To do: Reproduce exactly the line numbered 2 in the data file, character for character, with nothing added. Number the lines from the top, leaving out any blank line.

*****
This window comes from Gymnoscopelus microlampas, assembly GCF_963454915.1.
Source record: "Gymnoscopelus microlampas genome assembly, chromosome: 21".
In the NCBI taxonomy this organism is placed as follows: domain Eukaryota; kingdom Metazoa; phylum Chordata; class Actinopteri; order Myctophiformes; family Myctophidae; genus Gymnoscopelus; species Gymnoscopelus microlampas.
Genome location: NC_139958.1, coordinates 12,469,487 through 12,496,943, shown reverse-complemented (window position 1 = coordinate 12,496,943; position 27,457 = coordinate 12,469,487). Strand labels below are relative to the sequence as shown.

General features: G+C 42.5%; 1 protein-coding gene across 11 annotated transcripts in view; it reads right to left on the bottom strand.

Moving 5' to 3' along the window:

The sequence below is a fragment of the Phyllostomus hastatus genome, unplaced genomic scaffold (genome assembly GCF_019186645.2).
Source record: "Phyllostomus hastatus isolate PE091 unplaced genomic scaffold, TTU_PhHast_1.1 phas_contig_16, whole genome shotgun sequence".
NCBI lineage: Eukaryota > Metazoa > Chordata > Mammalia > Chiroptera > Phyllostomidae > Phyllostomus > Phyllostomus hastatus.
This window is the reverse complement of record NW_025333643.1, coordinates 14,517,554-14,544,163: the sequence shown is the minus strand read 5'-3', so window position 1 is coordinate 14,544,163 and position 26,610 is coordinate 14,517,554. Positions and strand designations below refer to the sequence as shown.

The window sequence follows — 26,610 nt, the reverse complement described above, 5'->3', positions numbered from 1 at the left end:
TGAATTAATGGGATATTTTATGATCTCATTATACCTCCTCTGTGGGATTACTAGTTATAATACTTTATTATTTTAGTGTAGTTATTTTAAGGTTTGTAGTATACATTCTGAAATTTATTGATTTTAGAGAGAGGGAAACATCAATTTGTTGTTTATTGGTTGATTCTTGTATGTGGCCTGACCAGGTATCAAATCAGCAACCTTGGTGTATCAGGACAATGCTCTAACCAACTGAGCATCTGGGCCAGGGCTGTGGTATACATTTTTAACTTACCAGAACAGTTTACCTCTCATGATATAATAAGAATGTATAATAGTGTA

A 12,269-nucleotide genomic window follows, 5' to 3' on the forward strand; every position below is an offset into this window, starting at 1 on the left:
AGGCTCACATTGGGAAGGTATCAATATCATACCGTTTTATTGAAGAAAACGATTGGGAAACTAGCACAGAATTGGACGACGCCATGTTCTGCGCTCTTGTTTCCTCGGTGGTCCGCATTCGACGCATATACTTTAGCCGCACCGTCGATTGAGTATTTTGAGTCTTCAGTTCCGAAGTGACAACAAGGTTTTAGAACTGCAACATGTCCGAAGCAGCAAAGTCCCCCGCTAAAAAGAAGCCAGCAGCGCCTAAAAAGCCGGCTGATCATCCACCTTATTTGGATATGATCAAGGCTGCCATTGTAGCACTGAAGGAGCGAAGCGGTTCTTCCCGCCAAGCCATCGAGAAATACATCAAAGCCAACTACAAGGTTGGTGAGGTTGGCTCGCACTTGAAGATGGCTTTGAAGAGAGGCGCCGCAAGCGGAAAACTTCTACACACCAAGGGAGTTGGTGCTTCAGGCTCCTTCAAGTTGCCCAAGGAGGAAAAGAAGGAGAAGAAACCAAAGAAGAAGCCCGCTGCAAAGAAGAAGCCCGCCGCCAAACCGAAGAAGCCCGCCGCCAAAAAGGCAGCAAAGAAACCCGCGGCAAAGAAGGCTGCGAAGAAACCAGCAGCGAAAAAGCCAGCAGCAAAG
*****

Source record: "Gymnoscopelus microlampas genome assembly, chromosome: 21".